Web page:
“We talk about how many women were raped last year, not about how many men raped women. We talk about how many girls in a school district were harassed last year, not about how many boys harassed girls. We talk about how many teenager girls in the state of Vermont got pregnant last year, rather than how many men and boys impregnated teenage girls.
So you can see how the use of the passive voice has a political effect. It shifts the focus off of men and boys and onto girls and women. Even the term ‘violence against women’ is problematic. It’s a passive construction; there’s no active agent in the sentence. It’s a bad thing that happens to women, but when you look at that term ’violence against women,’ nobody is doing it to them. It just happens to them. Men aren’t even a part of it.”
I’ll admit that I’d never heard of Jackson Katz until I researched him after reading the above quote last night. A quote that to me is so incredibly profound. It highlights the need for more careful language that shifts the blame to the actual perpetrator, not the victim as regularly occurs.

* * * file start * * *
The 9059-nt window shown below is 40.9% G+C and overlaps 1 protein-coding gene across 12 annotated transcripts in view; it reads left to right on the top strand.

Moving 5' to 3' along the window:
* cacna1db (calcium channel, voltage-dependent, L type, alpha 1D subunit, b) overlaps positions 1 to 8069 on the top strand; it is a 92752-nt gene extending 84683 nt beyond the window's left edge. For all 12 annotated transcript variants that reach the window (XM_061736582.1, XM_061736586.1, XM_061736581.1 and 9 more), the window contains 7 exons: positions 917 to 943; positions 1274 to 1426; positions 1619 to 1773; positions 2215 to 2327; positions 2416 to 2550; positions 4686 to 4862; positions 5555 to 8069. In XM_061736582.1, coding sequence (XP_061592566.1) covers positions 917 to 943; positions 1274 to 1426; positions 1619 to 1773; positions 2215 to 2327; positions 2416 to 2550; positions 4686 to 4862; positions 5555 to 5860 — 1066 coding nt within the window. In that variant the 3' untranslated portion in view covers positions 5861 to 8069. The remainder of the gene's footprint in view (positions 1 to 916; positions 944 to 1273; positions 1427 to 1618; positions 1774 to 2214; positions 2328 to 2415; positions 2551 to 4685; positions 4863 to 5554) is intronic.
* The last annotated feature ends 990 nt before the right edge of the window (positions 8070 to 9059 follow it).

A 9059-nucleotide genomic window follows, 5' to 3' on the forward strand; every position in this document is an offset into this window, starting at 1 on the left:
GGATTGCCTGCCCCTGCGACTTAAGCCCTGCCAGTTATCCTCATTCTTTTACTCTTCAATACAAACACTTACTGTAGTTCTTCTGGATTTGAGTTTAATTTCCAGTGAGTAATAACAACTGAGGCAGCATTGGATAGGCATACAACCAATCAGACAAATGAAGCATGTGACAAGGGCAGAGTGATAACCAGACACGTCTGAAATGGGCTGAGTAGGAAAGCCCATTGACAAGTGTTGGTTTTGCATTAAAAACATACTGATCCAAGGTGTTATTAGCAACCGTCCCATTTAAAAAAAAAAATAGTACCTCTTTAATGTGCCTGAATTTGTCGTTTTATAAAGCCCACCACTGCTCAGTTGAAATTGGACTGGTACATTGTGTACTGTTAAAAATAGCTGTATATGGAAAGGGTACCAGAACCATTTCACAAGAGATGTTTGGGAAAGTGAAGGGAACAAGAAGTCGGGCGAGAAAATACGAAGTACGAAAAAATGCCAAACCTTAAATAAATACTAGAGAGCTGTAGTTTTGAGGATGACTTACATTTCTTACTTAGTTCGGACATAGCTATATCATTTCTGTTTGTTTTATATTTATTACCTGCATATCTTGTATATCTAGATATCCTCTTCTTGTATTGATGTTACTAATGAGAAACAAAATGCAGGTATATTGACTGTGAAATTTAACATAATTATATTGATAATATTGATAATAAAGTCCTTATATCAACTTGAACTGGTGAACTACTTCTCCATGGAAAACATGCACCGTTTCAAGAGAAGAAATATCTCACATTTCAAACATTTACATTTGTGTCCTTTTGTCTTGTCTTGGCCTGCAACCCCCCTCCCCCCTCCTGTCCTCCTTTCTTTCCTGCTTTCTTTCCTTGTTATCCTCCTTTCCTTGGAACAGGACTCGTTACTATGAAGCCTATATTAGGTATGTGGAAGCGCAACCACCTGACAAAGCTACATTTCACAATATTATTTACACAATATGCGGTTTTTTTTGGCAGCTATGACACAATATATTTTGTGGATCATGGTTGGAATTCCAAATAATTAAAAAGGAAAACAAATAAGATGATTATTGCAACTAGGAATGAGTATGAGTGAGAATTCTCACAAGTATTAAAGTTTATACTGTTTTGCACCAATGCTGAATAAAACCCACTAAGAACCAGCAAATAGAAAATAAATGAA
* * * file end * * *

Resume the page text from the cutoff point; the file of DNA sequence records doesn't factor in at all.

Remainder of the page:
What an incredible bio he has. Katz, a former football star, a TED Talk speaker, and I now know, is one of the most prominent voices in the pro-feminist men’s movement. His agenda is to educate men, particularly in college age campus settings, on what they can do to end sexual voilence. Katz is also the co-founder of MVP Strategies (Mentors in Violence Prevention), one of the longest-running intervention training programs in the U.S. He has also created training materials for universities and school districts, NFL teams, several Major League Baseball teams, and even the U.S. Navy.
We all know that sexual voilence and harrassment isn’t a Hollywood issue. It is a societial issue that affects females from all walks of life, regardless of age, income and workplace. Perhaps the most promising thing that could come out of the Weinstein coverage is for more men to understand that harassment from males, of all ages and positions, happens to females of all ages and positions. Perhaps this nature of giving men like Weinstein a free pass will end. It’s time to stop blaming the victims and start taking the issue seriously.